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    Avoiding Downhill Disasters 0 Sports & Recreation
    USACRC Editor

    Avoiding Downhill Disasters

    The silver lining to the shorter, colder days of winter is the snow and the outdoor sports typically reserved for this time of year. Winter activities such as skiing, snowboarding, snowmobiling, sledding and ice skating provide fun, excitement,...
    A Cold Introduction 0 PMV-4
    USACRC Editor

    A Cold Introduction

    My first assignment after entering active duty was on Fort Drum, New York. As someone who’d spent his entire life in South Carolina and Georgia, it was an environmental shock to say the least.

    DWI in Texas: Everything You Should Know 0 PMV-2
    USACRC Editor

    DWI in Texas: Everything You Should Know

    An arrest for driving while intoxicated/driving under the influence can have a devastating impact on a Soldier’s military career. This article focuses on a state with one of the largest military footprints — Texas. The costs vary by...
    Bridging the Gaps 0 Aviation
    USACRC Editor

    Bridging the Gaps

    Flying offshore can be dangerous, and I heard horror stories from folks I knew who’d done the job. They shared tales of helicopters being blown off platforms and pilots having to perform emergency landings “in the drink.”

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    See and Be Seen

    See and Be Seen

    Reducing the risk of hunting mishaps

    See and Be Seen



    MAJ. TRAVIS EASTERLING
    Accident Investigations, Reporting and Tracking
    U.S. Army Combat Readiness Center
    Fort Rucker, Alabama


    As autumn continues to cool the air and leaves change colors, many Soldiers are getting ready to enjoy one of their favorite pastimes — hunting. By this point in the year, hunters have worked diligently to place cameras in just the right spot to aid in the identification of trophy animals and better understand when they are there and when they are not. Some have even planted food plots or placed bait stations near stands or ground blinds in hopes of bringing in the animals just a little closer. All this time and effort has been spent to increase the probability of harvesting an animal, but have we put enough attention and effort into understanding one of the most dangerous portions of the hunt?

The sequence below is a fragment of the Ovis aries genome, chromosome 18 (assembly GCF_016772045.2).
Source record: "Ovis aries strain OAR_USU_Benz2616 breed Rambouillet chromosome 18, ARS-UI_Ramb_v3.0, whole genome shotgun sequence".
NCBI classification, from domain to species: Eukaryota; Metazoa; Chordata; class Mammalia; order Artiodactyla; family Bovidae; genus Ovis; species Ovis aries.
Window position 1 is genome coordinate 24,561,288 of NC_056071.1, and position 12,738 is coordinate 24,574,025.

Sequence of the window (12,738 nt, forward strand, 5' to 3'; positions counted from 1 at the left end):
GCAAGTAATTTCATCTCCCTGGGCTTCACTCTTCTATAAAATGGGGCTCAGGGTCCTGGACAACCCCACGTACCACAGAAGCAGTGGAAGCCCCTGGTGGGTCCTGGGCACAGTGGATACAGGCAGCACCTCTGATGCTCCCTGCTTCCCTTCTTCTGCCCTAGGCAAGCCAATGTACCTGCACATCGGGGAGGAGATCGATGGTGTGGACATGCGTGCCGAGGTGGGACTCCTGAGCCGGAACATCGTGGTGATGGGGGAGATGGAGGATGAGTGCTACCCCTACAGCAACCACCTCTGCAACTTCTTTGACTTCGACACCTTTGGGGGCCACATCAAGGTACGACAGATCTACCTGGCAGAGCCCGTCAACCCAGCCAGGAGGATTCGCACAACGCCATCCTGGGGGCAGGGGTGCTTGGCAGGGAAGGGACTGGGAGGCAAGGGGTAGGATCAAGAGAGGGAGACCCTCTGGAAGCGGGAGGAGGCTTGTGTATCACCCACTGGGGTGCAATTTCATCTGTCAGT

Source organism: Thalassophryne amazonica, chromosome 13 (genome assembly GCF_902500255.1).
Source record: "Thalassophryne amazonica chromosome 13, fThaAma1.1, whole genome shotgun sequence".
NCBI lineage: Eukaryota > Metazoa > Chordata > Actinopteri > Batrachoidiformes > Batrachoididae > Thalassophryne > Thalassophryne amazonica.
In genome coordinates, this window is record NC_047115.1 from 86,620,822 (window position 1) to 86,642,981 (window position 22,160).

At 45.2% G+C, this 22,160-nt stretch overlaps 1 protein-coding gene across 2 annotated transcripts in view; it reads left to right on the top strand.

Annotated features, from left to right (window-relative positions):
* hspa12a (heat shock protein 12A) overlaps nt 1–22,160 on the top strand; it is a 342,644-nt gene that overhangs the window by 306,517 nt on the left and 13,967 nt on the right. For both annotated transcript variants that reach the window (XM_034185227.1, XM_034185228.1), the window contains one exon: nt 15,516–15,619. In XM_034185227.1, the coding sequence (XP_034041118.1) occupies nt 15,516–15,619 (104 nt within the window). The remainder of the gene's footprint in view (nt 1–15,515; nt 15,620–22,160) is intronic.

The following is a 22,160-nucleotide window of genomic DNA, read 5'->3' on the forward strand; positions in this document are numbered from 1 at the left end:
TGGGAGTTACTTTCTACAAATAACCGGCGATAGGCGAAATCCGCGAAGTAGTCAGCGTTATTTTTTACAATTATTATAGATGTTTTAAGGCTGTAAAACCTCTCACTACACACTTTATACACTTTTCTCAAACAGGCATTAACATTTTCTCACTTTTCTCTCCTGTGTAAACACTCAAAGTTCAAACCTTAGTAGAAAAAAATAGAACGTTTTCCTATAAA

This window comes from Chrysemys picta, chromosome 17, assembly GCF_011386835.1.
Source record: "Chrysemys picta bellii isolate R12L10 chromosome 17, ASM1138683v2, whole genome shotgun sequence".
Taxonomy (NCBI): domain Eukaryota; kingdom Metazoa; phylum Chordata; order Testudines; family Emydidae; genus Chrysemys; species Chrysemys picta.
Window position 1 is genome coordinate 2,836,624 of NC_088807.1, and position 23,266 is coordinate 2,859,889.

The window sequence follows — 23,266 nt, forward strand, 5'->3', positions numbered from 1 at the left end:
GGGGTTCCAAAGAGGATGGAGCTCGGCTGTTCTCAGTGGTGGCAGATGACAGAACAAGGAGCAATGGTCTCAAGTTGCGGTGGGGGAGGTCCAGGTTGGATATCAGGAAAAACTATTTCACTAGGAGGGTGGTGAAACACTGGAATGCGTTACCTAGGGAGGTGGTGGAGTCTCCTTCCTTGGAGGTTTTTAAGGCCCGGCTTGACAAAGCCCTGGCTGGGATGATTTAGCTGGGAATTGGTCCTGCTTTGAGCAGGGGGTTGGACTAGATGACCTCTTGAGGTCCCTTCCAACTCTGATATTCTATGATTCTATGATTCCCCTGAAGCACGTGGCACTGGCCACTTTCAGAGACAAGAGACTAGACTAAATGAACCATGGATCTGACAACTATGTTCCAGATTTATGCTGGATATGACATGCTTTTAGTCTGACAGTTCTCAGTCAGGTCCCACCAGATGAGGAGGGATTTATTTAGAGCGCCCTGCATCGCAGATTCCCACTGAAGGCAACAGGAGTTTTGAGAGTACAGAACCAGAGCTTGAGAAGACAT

Hunters must be mindful of their trek into and out of a hunting area. This is especially true if they are hunting on public access or wildlife management areas. These are great places to hunt for free, but hunters must be aware of their risk factors. While hunting on public access or WMAs, hunters need to think about how to safely negotiate an area without alerting the animal. This seems like an easy task, but the execution is more difficult.

    In an effort to reduce the risk of accidents, many states require hunters to wear blaze orange while traversing to and from their hunting location or during their hunts. Wearing blaze orange enhances other hunters’ abilities to see you while you move through the woods. This is especially important while traveling in low-light conditions.

    During deer season, I am normally in the stand long before daylight and don’t leave until well past sunset. This, combined with the fact that hunters often travel long distances, often through dense underbrush, increases the chances of encountering a fellow hunter. Wearing blaze orange drastically reduces the chances of having an accident while traveling to and from your hunting location.

    In addition to blaze orange, there are other ways to increase your safety. Let’s face it, no one expects to get into an accident when hunting. That is why the hunting industry developed items like the tree-stand safety harness. But before going hunting, you need to let someone know where you will be. Having all the safety gear in the world will not help if someone can’t find you. There are numerous smartphone apps available to aid in the sharing of your hunting location. Some hunters frown upon sharing their favorite spot because their “friend” may steal it. If this happens, find a new friend.

    Finally, hunters need to follow some basic firearm safety procedures. First, treat every gun as if it was loaded. Second, do not point you weapon at anything you don’t intend to shoot. Third, keep your finger off the trigger until you are ready to shoot. And lastly, be aware of what is beyond your target. I know most of these rules seem intuitive, but hunting accidents happen every year because hunters fail to follow basic firearm safety rules.

    For hunters, not much can compare to being in the woods. Keeping these tips in mind should allow you to have fun and successful hunting seasons for years to come without putting yourself or others at risk for injury or death.



    • 7 October 2018
    • Author: USACRC Editor
    • Number of views: 1016
    • Comments: 0
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